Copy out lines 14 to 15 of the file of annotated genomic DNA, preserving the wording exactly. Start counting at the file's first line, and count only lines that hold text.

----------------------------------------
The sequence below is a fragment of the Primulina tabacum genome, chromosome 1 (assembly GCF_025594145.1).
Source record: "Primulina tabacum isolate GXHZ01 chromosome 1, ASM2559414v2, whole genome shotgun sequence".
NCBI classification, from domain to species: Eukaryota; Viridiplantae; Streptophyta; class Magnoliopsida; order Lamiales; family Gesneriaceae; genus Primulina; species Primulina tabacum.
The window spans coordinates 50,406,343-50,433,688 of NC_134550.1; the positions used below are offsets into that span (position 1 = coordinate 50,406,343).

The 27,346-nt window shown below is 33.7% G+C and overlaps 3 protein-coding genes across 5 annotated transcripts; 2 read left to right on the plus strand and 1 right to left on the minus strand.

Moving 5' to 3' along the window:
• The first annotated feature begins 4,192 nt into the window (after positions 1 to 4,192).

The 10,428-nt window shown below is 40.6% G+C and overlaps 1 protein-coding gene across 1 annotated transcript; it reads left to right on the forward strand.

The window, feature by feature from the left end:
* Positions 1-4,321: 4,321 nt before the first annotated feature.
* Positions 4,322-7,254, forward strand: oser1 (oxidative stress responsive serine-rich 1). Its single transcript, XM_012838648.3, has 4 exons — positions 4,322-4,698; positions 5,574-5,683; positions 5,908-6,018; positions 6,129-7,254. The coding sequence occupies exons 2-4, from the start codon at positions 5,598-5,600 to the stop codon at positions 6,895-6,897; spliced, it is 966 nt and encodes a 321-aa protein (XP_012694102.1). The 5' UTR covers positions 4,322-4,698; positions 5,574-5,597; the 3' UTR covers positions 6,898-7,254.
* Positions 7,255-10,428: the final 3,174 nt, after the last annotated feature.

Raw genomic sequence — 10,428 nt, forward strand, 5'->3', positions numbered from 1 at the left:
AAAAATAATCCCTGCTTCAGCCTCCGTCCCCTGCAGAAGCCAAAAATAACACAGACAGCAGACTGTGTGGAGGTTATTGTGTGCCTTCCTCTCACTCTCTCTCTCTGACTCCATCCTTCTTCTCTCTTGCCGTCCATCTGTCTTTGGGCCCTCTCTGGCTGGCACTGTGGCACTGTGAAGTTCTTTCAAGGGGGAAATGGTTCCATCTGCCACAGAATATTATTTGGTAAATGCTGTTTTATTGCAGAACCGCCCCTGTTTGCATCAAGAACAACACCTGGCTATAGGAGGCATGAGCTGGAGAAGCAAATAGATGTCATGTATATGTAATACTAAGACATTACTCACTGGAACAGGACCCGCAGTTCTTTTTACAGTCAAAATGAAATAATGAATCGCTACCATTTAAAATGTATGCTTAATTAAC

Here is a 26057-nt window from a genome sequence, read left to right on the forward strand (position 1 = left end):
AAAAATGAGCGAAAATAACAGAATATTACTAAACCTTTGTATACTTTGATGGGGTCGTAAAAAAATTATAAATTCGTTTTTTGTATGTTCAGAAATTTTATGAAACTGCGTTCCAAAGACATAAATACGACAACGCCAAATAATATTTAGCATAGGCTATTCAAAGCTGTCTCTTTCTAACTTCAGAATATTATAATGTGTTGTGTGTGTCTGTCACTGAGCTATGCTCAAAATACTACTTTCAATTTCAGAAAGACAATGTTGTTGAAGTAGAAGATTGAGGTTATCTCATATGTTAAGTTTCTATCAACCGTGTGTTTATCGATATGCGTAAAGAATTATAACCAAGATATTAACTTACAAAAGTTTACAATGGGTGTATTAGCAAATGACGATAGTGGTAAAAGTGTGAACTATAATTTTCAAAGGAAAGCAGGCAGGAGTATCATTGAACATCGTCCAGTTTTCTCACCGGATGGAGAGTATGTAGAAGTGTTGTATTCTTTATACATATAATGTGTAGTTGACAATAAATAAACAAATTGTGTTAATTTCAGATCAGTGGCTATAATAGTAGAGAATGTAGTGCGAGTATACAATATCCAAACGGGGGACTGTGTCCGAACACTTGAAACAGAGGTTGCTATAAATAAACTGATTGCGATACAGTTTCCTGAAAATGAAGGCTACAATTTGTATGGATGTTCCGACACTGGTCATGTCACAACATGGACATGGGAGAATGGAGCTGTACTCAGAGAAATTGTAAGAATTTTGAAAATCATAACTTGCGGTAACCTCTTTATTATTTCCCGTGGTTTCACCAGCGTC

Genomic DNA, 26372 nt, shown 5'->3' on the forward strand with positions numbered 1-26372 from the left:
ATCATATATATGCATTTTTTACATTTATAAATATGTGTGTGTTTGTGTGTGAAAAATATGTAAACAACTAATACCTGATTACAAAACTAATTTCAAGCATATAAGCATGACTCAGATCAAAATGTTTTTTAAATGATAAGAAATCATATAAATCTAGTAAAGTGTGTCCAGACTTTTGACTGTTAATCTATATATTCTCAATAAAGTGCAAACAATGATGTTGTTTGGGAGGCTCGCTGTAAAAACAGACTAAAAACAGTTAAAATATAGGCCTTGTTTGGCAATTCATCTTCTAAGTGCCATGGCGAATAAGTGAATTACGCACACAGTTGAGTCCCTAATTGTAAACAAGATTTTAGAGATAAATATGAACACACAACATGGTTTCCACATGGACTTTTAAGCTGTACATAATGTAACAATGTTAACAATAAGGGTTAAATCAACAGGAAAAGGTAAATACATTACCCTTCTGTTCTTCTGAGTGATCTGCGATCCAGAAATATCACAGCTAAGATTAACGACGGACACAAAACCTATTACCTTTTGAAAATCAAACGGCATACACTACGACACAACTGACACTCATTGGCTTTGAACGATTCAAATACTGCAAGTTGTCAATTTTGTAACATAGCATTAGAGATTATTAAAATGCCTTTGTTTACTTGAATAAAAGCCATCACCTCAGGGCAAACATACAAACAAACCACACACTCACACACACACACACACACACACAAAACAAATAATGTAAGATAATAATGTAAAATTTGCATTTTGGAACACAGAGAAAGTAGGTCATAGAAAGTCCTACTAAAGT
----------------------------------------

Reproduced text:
AAAAATAATCCCTGCTTCAGCCTCCGTCCCCTGCAGAAGCCAAAAATAACACAGACAGCAGACTGTGTGGAGGTTATTGTGTGCCTTCCTCTCACTCTCTCTCTCTGACTCCATCCTTCTTCTCTCTTGCCGTCCATCTGTCTTTGGGCCCTCTCTGGCTGGCACTGTGGCACTGTGAAGTTCTTTCAAGGGGGAAATGGTTCCATCTGCCACAGAATATTATTTGGTAAATGCTGTTTTATTGCAGAACCGCCCCTGTTTGCATCAAGAACAACACCTGGCTATAGGAGGCATGAGCTGGAGAAGCAAATAGATGTCATGTATATGTAATACTAAGACATTACTCACTGGAACAGGACCCGCAGTTCTTTTTACAGTCAAAATGAAATAATGAATCGCTACCATTTAAAATGTATGCTTAATTAAC

Here is a 26057-nt window from a genome sequence, read left to right on the forward strand (position 1 = left end):